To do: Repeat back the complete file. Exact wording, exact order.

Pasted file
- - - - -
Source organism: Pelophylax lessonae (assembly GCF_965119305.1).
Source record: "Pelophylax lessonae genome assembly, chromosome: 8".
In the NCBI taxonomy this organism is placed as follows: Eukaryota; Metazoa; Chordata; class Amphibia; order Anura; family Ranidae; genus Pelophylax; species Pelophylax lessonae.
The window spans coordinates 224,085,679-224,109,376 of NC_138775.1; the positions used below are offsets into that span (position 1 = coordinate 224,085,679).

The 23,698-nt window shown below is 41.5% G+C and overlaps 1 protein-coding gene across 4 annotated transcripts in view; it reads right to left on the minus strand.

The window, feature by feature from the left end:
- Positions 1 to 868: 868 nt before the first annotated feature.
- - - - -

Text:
Source organism: Pelophylax lessonae (assembly GCF_965119305.1).
Source record: "Pelophylax lessonae genome assembly, chromosome: 8".
In the NCBI taxonomy this organism is placed as follows: Eukaryota; Metazoa; Chordata; class Amphibia; order Anura; family Ranidae; genus Pelophylax; species Pelophylax lessonae.
The window spans coordinates 224,085,679-224,109,376 of NC_138775.1; the positions used below are offsets into that span (position 1 = coordinate 224,085,679).

The 23,698-nt window shown below is 41.5% G+C and overlaps 1 protein-coding gene across 4 annotated transcripts in view; it reads right to left on the minus strand.

The window, feature by feature from the left end:
- Positions 1 to 868: 868 nt before the first annotated feature.